Professional Learning Through a Fraction Task Progression - IM CERTIFIED® BLOG (2024)

Professional Learning Through a Fraction Task Progression - IM CERTIFIED® BLOG (1)


Teaching mathematics is a continuous cycle of identifying where each student is in their learning trajectory and determining meaningful ways in which to build on their current understandings. While we often have little control over students’ mathematical experiences before they walk into our classrooms, we do have complete control of our own learning.

Understanding the mathematics and its progression for ourselves is one of the most valuable tools in understanding where students are in their thinking and determining ways in which to help each student make sense of the mathematics in a connected, coherent way. In support of this work, Jennie Beltramini, Student Achievement Partner’s Professional Learning Math Specialist, and I designed a five-step process teachers and coaches can use in a PLC to help guide collective learning around a mathematical progression.

The process detailed below could be used to better understand any mathematical idea in the Common Core State Standards. Because fractions are such a pivotal point in students’ mathematical journey, we focused this process on the big idea of equivalence in the Grade 3–5 fraction progression.

Step 1: Find appropriate, standards-aligned tasks

To ensure the tasks are aligned to the standards and follow a coherent progression, we recommend using the Coherence Map on Achieve the Core to identify standards-aligned Illustrative Mathematics tasks. For this process, we identified a series of Grade 3, 4, and 5 tasks, along the fraction equivalence progression that you can download here. These tasks will be referenced throughout the steps outlined below, so check them out before you continue reading.

Professional Learning Through a Fraction Task Progression - IM CERTIFIED® BLOG (2)

Step 2: Do the math

Doing the math is a critical piece of understanding the progression. Since this process focuses on the progression across three grade levels, it is helpful to think about what happens in the middle first. Each person should independently complete the Grade 4 task and answer the questions on this planning sheet. Independent work time offers each person time to make sense of the math for themselves and reflect on their current understandings. After each person has finished, discuss responses as a group.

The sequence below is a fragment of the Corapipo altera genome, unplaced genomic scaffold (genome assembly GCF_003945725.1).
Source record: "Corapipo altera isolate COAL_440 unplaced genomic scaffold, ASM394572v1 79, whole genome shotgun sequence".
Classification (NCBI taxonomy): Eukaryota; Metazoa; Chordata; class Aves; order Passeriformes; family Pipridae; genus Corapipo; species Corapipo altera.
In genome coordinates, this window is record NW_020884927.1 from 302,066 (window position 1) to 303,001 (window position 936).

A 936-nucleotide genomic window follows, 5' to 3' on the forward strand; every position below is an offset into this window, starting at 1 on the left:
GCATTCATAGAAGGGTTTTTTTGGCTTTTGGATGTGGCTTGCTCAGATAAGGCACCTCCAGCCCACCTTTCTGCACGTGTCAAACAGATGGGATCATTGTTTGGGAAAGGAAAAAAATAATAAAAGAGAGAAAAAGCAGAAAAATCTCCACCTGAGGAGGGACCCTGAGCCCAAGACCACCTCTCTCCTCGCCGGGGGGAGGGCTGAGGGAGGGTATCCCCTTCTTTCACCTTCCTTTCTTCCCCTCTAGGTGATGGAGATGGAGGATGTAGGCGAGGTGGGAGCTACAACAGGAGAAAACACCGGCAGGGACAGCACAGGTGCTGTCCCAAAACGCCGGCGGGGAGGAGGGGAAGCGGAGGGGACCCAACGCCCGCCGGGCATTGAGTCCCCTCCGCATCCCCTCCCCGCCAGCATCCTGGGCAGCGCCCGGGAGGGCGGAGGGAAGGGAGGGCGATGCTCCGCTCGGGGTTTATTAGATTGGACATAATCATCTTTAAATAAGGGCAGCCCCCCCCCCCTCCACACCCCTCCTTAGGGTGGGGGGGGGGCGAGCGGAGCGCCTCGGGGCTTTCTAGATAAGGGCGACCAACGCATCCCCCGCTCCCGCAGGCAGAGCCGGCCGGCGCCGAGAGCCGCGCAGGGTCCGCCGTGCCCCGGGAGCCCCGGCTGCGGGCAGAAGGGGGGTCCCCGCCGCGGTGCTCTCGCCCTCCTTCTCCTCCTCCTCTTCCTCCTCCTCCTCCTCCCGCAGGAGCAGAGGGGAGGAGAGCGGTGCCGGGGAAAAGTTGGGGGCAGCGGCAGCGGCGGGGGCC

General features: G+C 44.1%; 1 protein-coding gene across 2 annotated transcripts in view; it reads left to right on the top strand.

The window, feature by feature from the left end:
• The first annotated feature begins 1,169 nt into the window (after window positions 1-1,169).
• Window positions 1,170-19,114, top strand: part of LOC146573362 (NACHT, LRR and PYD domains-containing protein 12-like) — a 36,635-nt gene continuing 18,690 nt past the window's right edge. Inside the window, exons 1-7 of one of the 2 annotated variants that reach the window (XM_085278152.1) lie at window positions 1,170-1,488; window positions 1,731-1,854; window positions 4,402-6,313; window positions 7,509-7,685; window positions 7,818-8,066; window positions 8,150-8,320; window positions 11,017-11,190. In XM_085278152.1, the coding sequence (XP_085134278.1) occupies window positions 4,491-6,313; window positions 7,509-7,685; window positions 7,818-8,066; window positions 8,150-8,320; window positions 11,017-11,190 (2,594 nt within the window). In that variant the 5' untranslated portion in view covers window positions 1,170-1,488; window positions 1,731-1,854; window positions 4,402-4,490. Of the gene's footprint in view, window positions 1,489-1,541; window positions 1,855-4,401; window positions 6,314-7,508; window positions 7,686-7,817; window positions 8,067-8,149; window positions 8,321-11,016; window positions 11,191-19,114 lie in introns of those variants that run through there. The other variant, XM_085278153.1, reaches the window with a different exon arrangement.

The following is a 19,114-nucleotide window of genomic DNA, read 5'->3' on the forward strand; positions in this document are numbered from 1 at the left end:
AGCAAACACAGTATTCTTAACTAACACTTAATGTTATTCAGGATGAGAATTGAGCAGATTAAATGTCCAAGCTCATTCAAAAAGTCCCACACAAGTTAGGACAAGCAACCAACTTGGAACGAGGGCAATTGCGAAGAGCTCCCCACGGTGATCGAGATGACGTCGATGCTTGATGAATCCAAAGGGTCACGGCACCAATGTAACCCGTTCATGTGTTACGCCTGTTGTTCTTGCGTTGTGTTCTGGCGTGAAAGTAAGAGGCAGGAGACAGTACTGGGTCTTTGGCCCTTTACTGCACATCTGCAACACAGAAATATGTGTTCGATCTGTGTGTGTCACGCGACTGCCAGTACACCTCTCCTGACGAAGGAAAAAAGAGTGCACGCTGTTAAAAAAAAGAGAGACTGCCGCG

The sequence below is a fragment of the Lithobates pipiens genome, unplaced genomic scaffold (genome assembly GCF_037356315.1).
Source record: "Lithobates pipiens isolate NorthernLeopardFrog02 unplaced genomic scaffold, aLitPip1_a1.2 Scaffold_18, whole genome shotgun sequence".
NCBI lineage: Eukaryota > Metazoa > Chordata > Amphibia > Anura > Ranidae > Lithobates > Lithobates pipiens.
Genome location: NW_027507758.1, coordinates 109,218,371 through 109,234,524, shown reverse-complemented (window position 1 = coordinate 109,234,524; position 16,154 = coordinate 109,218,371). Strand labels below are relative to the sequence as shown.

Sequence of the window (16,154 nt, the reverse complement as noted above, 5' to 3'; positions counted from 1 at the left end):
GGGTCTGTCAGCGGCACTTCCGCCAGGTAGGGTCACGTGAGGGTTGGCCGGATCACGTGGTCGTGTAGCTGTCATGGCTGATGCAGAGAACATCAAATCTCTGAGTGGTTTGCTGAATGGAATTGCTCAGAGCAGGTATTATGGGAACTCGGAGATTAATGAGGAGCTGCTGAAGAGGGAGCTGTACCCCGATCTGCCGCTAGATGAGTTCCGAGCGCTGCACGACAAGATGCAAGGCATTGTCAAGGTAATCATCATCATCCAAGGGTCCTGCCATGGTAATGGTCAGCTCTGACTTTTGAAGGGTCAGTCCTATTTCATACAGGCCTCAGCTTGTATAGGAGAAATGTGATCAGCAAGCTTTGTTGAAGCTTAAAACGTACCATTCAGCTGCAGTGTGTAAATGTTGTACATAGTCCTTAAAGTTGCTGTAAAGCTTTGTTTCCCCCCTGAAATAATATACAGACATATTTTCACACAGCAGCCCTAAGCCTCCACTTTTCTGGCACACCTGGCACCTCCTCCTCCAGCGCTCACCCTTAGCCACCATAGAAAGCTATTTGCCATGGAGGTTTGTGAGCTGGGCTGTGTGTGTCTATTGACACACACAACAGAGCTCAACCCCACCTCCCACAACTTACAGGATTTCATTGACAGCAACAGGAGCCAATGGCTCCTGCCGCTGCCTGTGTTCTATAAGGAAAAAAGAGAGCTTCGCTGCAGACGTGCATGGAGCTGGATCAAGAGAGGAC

Step 3: Read the Progression Documents

When doing math tasks, our strategies are often influenced by how we learned the math or how we how we have previously taught it. For this reason the Progression documents are necessary to help ground our ideas in the mathematical progression itself. These documents can be fairly heavy and time-consuming to read all at once, so it is important tocarefully choose the sections that relate to the math tasks at hand when working within limited PLC time.

Since this series of tasks focuses on the big idea of fraction equivalence, each person in the group should read a different piece of that progression. In this case, one person should read Grade 3 pages 5–6, another, Grade 4 pages 7–8, and a third person should read Grade 5 pages 9–10.

Once everyone has finished reading, discuss the following questions:

  • What big ideas stood out to you while reading your grade level section of the progression?
  • Where do you see similarities or connections between the grade levels?

Step 4: Revisit and revise your Fraction Planning Sheet

Based on what was learned from the group discussion about the fraction progression documents, revisit the original fraction planning sheet. Each person should take a few minutes to individually add to or revise their individual ideas and discuss any changes they made with the group.

Step 5: Complete the 3rd and 5th grade tasks

Now it is time to see what the progression looks like through what the math students will be doing. Look back at the original set of fraction progression tasks, and complete the grade 3 and 5 tasks. As a group, discuss the following questions:

  • What connections do you see across the tasks?
  • How did your conversations about the math and students’ understandings change after reading the Progression documents?
  • How will your new understandings impact the way in which you teach fractions in your classroom?

Investing time in our own learning through these 5 steps can help us not only understand the math better for ourselves, but also help us in building opportunities for students to see mathematics as a meaningful and connected journey.


Next Step

  • If you use this process, I would love to hear about your learning and how it impacted the teaching and learning in your classroom. You can share your ideas here in the comments section, or share with us on Twitter using the #LearnWithIM hashtag.
  • If you added steps to this process to make it more meaningful in your PLC work, I would be really interested in making this process more useful for all, so please share!